Unalaska's first drone-operated salmon survey is now underway.
The Unalaska Native Fishermen's Association (UNFA) has hired Andy Dietrick — of Aleutian Aerial LLC — to capture video of salmon habitat at Unalaska Lake, Summer Bay Lake, and Morris Cove.
The goal is to estimate the size of the island's largely unmonitored fish populations. To collect that data, Dietrick is filming in a 35-millimeter format that approaches "cinema quality."
"We're throwing the highest end of technology at this," said Dietrick at a recent UNFA meeting. "The video is 6K resolution, and it's a 24-megapixel camera. We're still just looking down at water with a polarizer, but it will give us all the advantages that we can possibly have."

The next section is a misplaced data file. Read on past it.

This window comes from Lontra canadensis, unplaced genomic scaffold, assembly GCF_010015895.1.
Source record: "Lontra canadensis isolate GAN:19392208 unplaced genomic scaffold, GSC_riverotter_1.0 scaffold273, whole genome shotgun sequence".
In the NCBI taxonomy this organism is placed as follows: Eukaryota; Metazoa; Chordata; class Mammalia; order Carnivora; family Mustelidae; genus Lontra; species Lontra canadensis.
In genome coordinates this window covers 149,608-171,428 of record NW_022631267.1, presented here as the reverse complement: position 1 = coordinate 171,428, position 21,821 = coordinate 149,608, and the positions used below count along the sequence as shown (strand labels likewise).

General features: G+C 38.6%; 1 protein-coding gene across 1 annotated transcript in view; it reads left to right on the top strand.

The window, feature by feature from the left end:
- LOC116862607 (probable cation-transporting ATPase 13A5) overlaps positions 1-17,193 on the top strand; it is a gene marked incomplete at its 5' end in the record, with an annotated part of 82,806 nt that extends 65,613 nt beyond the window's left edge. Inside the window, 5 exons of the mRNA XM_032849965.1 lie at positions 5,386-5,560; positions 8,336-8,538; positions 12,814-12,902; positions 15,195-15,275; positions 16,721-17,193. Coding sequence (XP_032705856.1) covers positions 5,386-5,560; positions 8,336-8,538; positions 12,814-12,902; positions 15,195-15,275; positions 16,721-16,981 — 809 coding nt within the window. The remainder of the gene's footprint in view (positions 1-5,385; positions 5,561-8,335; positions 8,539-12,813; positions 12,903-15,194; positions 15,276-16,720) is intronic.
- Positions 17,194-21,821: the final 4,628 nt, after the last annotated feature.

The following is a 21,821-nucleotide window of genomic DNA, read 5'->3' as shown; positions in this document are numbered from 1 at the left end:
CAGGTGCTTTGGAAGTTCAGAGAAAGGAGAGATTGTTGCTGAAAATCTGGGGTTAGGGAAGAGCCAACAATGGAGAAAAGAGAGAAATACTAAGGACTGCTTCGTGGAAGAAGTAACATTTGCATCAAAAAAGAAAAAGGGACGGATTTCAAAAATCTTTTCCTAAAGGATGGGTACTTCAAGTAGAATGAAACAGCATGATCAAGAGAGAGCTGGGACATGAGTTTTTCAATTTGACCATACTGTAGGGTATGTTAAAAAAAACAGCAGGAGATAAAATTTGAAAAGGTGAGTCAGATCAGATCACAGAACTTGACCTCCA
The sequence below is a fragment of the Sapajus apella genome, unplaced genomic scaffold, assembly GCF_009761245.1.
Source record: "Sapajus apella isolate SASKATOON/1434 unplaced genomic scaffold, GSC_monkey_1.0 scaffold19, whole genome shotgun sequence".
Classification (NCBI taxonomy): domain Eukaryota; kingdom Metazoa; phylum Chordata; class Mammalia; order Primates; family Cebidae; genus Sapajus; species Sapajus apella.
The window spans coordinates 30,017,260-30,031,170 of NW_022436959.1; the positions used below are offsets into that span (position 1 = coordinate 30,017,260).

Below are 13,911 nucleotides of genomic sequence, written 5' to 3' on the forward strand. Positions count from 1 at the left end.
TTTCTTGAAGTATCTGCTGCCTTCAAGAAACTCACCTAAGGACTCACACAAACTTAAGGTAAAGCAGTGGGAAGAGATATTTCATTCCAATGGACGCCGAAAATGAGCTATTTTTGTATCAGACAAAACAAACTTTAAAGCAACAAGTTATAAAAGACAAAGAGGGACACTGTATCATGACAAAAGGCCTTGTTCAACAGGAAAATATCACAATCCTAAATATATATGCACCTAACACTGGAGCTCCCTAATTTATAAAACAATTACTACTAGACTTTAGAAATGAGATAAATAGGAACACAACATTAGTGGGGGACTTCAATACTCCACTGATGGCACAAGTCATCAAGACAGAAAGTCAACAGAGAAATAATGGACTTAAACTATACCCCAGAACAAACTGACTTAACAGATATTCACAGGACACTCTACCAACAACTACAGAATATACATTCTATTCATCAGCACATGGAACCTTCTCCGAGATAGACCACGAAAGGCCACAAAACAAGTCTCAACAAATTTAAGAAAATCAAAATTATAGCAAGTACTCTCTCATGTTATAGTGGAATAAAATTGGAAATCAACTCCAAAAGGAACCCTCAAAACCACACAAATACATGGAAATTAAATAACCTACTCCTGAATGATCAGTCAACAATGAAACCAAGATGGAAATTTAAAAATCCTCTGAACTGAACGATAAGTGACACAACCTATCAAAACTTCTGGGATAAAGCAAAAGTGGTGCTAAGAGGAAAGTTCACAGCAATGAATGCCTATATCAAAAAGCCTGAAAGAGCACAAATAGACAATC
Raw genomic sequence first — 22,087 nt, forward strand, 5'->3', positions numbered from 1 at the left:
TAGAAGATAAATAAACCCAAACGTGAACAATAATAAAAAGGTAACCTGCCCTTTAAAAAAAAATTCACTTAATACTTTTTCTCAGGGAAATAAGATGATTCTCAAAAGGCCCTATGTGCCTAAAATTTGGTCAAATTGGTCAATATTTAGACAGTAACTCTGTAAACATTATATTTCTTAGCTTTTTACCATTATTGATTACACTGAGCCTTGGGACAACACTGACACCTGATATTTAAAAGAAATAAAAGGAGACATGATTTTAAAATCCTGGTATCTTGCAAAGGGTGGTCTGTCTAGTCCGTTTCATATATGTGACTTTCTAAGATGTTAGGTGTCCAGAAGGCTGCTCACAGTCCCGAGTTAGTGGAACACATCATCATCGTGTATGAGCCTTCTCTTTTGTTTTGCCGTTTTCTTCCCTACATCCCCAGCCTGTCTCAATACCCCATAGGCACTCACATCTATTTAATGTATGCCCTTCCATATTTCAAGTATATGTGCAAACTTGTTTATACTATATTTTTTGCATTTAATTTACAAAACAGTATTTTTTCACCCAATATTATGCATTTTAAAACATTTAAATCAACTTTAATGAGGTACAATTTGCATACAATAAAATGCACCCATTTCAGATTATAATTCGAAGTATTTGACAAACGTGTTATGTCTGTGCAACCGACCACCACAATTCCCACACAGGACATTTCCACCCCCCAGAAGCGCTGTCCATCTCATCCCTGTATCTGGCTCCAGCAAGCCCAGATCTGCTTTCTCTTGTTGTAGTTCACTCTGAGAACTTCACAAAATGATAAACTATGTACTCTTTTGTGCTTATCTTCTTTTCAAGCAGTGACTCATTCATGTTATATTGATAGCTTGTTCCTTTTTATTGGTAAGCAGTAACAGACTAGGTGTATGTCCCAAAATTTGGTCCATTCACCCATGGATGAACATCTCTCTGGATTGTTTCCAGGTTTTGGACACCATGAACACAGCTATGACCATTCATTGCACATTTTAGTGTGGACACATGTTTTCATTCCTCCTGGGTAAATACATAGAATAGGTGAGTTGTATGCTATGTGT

Dietrick also said he's shooting at a high frame rate, so biologists will be able to pause the footage and count individual salmon without any blur.
The Alaska Department of Fish and Game (ADFG) hopes to gauge the number of sockeye and potentially coho, but biologists won't use the data for any kind of in-season management.
"We're doing habitat surveys around the edge of the lake. It's not like we're going to make some decision about whether people can go out and get their fish," said Dietrick. "But I think ADFG is looking at that in the future."
ADFG may also expand drone surveys to McLees Lake. Biologists weren't able to monitor that run this summer after losing funding for the Wislow fish weir.
Officials will weigh potential expansion this fall after reviewing drone data and funding options.
Meanwhile, UNFA is considering whether to apply for nonprofit status under section 501(c)(3) of the federal Internal Revenue Code.
UNFA already receives about $20,000 each year through the Aleutian Pribilof Islands Community Development Association. But members said becoming an official nonprofit could open the door to grant funding, including grants from the City of Unalaska.